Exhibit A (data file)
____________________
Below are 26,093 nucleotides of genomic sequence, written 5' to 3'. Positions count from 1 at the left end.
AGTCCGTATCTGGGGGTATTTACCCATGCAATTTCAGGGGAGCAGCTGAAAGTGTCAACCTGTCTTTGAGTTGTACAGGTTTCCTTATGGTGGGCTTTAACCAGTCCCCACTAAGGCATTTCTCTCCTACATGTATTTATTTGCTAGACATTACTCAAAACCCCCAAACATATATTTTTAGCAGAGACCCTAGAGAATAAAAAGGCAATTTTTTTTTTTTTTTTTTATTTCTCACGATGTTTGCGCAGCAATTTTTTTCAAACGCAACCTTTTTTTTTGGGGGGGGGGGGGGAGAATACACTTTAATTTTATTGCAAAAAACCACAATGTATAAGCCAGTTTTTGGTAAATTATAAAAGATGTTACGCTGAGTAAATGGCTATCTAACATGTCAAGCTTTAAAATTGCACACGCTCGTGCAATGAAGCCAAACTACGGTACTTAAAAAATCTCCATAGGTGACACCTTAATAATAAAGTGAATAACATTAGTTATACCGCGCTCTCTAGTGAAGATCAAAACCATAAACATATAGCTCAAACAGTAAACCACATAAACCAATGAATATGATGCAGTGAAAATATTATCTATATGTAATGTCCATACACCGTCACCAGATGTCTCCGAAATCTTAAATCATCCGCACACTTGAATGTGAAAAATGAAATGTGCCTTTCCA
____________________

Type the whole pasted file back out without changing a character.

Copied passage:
Below are 26,093 nucleotides of genomic sequence, written 5' to 3'. Positions count from 1 at the left end.
AGTCCGTATCTGGGGGTATTTACCCATGCAATTTCAGGGGAGCAGCTGAAAGTGTCAACCTGTCTTTGAGTTGTACAGGTTTCCTTATGGTGGGCTTTAACCAGTCCCCACTAAGGCATTTCTCTCCTACATGTATTTATTTGCTAGACATTACTCAAAACCCCCAAACATATATTTTTAGCAGAGACCCTAGAGAATAAAAAGGCAATTTTTTTTTTTTTTTTTTATTTCTCACGATGTTTGCGCAGCAATTTTTTTCAAACGCAACCTTTTTTTTTGGGGGGGGGGGGGGAGAATACACTTTAATTTTATTGCAAAAAACCACAATGTATAAGCCAGTTTTTGGTAAATTATAAAAGATGTTACGCTGAGTAAATGGCTATCTAACATGTCAAGCTTTAAAATTGCACACGCTCGTGCAATGAAGCCAAACTACGGTACTTAAAAAATCTCCATAGGTGACACCTTAATAATAAAGTGAATAACATTAGTTATACCGCGCTCTCTAGTGAAGATCAAAACCATAAACATATAGCTCAAACAGTAAACCACATAAACCAATGAATATGATGCAGTGAAAATATTATCTATATGTAATGTCCATACACCGTCACCAGATGTCTCCGAAATCTTAAATCATCCGCACACTTGAATGTGAAAAATGAAATGTGCCTTTCCA